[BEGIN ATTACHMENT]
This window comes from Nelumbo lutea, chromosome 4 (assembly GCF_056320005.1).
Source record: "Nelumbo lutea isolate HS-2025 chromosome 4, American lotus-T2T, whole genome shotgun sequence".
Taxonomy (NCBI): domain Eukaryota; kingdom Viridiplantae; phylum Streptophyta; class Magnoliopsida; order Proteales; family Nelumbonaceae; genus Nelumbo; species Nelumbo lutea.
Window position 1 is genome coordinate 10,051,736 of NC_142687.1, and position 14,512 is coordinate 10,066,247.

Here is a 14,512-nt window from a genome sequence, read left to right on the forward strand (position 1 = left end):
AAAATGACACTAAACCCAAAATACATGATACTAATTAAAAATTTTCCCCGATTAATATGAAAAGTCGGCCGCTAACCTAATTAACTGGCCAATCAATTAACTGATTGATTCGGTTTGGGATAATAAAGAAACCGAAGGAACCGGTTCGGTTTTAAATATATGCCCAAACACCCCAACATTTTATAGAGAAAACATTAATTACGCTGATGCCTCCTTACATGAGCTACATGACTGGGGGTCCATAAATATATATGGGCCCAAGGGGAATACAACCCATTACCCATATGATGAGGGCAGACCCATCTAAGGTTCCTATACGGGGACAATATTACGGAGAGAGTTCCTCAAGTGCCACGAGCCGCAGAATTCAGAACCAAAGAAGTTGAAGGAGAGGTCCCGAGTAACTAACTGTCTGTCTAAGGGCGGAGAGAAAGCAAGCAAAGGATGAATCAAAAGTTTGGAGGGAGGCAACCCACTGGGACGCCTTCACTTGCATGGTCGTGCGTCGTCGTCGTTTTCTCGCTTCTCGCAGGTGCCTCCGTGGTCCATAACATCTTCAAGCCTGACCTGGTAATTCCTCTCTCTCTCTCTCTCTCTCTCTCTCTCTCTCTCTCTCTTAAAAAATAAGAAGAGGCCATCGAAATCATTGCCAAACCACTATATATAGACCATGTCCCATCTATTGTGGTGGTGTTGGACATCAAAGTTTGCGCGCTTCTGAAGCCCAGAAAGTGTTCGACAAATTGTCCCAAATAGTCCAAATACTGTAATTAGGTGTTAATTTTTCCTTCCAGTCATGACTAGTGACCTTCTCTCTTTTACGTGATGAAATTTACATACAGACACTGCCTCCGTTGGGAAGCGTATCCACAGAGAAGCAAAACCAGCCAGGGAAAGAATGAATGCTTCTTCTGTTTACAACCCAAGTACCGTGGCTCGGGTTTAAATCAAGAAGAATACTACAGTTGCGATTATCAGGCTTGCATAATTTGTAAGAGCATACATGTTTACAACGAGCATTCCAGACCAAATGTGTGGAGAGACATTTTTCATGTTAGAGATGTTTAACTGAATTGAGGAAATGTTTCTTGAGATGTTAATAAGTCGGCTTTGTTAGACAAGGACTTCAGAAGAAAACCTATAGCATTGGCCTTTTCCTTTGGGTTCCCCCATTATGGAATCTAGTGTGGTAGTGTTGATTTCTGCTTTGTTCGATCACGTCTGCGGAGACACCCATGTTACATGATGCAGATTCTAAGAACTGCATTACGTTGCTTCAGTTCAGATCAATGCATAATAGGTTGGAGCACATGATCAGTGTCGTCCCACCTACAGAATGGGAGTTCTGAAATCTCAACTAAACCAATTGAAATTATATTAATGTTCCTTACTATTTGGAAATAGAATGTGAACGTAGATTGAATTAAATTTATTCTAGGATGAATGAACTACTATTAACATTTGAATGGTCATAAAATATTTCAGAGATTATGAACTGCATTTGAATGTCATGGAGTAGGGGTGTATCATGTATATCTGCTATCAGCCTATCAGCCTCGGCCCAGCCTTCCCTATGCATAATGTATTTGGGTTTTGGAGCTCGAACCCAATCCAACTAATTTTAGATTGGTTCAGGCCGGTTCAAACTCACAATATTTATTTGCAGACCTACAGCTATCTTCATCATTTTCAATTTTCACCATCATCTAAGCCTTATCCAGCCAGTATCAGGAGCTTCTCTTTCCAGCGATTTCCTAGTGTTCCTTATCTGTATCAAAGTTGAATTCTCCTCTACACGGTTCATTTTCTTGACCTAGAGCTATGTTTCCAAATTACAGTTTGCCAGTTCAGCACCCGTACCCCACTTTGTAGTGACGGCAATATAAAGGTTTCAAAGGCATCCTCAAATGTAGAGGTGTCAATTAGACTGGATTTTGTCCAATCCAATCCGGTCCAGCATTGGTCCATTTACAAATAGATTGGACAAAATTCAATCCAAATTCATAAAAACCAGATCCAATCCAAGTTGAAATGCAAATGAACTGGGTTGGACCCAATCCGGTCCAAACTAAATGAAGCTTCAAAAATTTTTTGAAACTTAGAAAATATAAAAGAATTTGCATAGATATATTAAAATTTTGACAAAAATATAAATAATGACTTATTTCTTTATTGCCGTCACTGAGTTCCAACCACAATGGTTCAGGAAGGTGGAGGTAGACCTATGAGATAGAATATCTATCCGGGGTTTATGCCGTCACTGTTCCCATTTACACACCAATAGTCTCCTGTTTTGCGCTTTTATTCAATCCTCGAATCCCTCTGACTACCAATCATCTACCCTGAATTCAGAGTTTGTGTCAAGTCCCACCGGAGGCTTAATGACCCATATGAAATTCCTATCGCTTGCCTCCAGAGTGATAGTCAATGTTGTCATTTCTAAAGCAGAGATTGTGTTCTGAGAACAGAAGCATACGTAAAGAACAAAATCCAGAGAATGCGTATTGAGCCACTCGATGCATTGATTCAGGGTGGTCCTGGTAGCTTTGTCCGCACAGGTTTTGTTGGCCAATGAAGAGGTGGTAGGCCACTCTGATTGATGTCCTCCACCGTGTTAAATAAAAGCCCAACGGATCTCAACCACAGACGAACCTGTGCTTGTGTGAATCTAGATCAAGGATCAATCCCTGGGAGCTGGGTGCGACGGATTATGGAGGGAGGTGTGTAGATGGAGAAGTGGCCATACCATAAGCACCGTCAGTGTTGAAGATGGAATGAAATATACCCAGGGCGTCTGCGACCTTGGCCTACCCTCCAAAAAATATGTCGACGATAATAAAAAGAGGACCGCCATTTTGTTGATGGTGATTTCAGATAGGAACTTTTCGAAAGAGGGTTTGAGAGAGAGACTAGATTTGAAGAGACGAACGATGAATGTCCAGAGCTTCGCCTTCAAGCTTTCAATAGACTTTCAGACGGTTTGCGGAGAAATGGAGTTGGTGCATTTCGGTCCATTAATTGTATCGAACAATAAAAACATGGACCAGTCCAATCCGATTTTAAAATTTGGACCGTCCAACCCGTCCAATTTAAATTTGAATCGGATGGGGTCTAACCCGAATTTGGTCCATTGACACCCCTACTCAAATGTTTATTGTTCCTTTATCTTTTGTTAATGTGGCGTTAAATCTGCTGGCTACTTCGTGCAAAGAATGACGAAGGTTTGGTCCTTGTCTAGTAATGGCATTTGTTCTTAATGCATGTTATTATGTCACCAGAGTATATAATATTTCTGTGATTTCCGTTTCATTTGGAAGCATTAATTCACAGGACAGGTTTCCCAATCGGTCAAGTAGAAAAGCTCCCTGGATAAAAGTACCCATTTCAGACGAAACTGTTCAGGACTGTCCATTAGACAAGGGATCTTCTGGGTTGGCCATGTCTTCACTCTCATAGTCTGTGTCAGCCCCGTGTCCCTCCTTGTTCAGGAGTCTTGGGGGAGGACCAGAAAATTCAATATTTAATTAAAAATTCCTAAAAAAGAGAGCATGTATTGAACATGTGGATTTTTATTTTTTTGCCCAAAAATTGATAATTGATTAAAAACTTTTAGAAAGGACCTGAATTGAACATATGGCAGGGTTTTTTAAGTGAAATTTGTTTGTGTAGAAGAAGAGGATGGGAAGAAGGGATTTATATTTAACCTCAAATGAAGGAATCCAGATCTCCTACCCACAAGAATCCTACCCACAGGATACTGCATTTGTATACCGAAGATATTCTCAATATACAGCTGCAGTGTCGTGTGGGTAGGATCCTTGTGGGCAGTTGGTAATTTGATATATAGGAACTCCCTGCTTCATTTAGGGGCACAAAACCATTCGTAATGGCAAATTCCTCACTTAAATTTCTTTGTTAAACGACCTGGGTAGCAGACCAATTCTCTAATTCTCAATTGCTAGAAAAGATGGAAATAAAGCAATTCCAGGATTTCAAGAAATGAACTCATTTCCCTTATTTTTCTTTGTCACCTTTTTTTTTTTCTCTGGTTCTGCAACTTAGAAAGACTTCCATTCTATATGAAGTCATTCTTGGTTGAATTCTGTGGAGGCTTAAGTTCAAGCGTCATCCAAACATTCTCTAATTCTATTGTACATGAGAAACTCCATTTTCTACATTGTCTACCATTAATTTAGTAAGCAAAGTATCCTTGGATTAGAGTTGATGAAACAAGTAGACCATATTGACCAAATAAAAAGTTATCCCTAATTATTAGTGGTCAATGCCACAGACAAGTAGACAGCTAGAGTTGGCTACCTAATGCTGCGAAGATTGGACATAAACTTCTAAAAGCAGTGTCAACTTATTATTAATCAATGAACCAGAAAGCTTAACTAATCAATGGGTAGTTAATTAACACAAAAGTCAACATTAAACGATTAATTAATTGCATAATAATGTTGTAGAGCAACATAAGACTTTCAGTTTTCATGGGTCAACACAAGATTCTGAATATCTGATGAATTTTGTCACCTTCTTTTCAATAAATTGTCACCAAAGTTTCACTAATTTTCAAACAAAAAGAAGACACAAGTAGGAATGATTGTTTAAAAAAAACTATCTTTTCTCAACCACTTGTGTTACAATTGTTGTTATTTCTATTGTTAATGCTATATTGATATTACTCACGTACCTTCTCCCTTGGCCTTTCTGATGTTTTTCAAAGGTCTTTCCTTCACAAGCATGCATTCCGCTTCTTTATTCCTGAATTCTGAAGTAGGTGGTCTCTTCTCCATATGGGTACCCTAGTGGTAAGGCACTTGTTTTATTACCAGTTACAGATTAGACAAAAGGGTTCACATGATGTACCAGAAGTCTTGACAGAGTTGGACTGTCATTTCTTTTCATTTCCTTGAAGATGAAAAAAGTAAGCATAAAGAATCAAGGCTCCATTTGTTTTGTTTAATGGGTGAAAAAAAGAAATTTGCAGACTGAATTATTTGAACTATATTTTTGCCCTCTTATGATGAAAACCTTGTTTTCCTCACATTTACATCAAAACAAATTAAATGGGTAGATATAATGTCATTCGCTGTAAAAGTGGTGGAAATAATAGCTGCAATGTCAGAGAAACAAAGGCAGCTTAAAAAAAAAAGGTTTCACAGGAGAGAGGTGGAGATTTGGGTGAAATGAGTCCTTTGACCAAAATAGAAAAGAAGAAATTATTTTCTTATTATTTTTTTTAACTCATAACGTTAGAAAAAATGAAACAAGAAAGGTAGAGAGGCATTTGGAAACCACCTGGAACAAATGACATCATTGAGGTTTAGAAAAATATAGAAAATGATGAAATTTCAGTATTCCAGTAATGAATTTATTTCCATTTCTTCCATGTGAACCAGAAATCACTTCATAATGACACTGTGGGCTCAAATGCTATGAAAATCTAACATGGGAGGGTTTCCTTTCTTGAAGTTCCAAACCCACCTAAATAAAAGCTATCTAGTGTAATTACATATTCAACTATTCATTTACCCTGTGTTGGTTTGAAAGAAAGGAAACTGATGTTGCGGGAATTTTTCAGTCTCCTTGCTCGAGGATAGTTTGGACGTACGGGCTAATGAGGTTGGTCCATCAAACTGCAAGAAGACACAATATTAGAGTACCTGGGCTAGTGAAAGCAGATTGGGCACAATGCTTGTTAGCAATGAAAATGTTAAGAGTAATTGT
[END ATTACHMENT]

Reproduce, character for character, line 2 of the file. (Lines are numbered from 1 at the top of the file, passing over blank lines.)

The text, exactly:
Source record: "Nelumbo lutea isolate HS-2025 chromosome 4, American lotus-T2T, whole genome shotgun sequence".